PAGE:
"Donald trump is a man of vision," King bellows. "New York City needs a man like Donald Trump. I have come up with a word to describe him: 'telesynergistic.' That means, 'progress ingeniously planned by geometric progression— the capability of transforming dreams into living reality, in minimal time, at megaprofits'."

"Go on Don, I kinda like this," Trump says sarcastically.

"Now, I believe the rift between Donald and Mayor Koch must be healed. We must get it behind us. New York needs Donald Trump's energy and vision. That's why I am offering my services as an intermediary. To act as a peacemaker, to do anything I can help to bring them together."

"Don," replies Trump, stroking his chin thoughtfully, "I'm not interested in peace, I'm interested in competence."

Donald Trump sits in his office in the midtown Manhattan building that bears his name —"the most luxurious building in the world," he calls it. All week he has been lampooned in Garry Trudeau's comic strip, Doonesbury. In one series, Trudeau has Trump in front of a press conference, protesting that his alleged presidential ambitions are nothing more than "a billionaire developer exercising his right to float trial balloons."

"'Doonesbury,' Doonesbury,' everybody's asking me to respond to 'Doonesbury,'" Trump says, a bit exasperated. A day earlier he said he was only vaguely aware of the comic strip and had dismissed the barbs with a wave of his hand: "People tell me I should be flattered." Now he will lay the political rumors to rest. "I'm not running for president," he says, "but if I did… I'd win. There, I said it. I didn't think I would, but I did."

Donald John Trump —real-estate developer, casino operator, corporate raider and perhaps future politician—is a symbol of an era. He is a man with the Midas fist. For better or worse, in the 1980s it is OK to be fiercely ambitious, staggeringly rich and utterly at ease in bragging about it. He is the latest of a breed unique to the decade: the businessman who becomes larger than life, like a star athlete or popular actor. Trump has made it into that rarefied group as fast as anyone, and he revels in his high celebrity status as few have before him. "There is no one my age who has accomplished more," he boasts openly.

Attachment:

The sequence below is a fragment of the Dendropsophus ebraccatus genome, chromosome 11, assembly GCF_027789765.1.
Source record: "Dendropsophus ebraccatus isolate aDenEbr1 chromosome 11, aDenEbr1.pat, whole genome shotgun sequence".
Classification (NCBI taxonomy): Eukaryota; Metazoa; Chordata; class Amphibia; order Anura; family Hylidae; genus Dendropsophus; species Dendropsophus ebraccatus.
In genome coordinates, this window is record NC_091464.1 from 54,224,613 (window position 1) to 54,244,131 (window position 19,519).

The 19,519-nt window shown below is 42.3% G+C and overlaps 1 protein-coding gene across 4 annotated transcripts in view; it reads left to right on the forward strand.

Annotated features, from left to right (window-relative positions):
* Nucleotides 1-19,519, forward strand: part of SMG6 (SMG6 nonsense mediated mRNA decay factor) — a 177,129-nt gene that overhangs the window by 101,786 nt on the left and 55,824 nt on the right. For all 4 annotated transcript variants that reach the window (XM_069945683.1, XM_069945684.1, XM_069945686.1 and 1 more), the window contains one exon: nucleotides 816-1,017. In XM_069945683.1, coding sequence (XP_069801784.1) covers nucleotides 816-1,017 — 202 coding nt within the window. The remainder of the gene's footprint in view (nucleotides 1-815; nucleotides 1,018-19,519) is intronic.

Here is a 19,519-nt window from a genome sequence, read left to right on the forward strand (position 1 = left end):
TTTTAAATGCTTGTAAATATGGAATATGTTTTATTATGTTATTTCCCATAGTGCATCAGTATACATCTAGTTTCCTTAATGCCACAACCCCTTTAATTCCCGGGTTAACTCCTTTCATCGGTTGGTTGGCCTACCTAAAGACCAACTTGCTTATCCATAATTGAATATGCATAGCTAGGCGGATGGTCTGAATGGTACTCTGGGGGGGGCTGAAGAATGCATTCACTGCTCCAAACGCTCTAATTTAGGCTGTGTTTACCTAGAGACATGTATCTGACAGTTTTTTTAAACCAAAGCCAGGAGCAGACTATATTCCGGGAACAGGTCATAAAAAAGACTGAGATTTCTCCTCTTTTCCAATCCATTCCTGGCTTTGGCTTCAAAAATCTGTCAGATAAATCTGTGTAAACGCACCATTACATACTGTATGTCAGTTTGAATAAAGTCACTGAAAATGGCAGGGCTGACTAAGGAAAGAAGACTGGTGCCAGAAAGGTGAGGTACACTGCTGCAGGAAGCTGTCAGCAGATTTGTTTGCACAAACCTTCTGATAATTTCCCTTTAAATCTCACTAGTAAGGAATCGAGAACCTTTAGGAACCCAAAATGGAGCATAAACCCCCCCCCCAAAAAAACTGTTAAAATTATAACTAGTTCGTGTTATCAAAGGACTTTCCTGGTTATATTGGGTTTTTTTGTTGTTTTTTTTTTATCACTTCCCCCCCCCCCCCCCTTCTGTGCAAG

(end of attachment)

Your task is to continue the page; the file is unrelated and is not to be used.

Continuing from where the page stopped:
Trump has created one of the most profitable empires in the most public of fashions. His high profile, in fact, has been central to his success. "The aura of the Trump name," as one of his attorneys puts it, "is a big asset." For the new rich, says a New York real-estate broker, the name is synonymous with "status." So Trump plasters it on practically every building he builds or casino he operates—and he promotes them brilliantly. "The P.T. Barnum of real estate," a friend once called him. He has become so wealthy in the process, he concedes, that life has become something of "a game" for him. The ultimate scoreboard, he says, "is the unfortunate, obvious one: money." Trump, who at 41 has amassed an empire whose assets are worth more than $3 billion, agrees with an assessment that others might find less than flattering. Asked if he's the ultimate Yuppie, he replies, "Yeah, maybe."